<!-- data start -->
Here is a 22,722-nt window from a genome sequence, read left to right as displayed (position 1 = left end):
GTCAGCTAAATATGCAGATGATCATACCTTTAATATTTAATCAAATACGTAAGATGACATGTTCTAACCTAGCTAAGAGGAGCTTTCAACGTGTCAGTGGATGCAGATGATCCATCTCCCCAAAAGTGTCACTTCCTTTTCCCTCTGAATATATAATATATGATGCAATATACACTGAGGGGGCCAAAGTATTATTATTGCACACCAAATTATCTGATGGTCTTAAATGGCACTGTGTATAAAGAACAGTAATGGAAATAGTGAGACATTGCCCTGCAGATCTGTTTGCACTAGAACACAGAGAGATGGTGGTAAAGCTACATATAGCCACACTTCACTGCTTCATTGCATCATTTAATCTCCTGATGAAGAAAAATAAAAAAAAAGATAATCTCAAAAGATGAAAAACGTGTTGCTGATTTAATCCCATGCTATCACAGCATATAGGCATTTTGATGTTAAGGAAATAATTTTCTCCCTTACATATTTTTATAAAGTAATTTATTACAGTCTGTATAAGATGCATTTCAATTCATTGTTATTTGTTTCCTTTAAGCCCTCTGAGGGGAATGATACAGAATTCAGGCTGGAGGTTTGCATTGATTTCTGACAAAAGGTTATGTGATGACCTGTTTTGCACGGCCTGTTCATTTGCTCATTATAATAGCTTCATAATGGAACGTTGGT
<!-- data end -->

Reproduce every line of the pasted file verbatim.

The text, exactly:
Here is a 22,722-nt window from a genome sequence, read left to right as displayed (position 1 = left end):
GTCAGCTAAATATGCAGATGATCATACCTTTAATATTTAATCAAATACGTAAGATGACATGTTCTAACCTAGCTAAGAGGAGCTTTCAACGTGTCAGTGGATGCAGATGATCCATCTCCCCAAAAGTGTCACTTCCTTTTCCCTCTGAATATATAATATATGATGCAATATACACTGAGGGGGCCAAAGTATTATTATTGCACACCAAATTATCTGATGGTCTTAAATGGCACTGTGTATAAAGAACAGTAATGGAAATAGTGAGACATTGCCCTGCAGATCTGTTTGCACTAGAACACAGAGAGATGGTGGTAAAGCTACATATAGCCACACTTCACTGCTTCATTGCATCATTTAATCTCCTGATGAAGAAAAATAAAAAAAAAGATAATCTCAAAAGATGAAAAACGTGTTGCTGATTTAATCCCATGCTATCACAGCATATAGGCATTTTGATGTTAAGGAAATAATTTTCTCCCTTACATATTTTTATAAAGTAATTTATTACAGTCTGTATAAGATGCATTTCAATTCATTGTTATTTGTTTCCTTTAAGCCCTCTGAGGGGAATGATACAGAATTCAGGCTGGAGGTTTGCATTGATTTCTGACAAAAGGTTATGTGATGACCTGTTTTGCACGGCCTGTTCATTTGCTCATTATAATAGCTTCATAATGGAACGTTGGT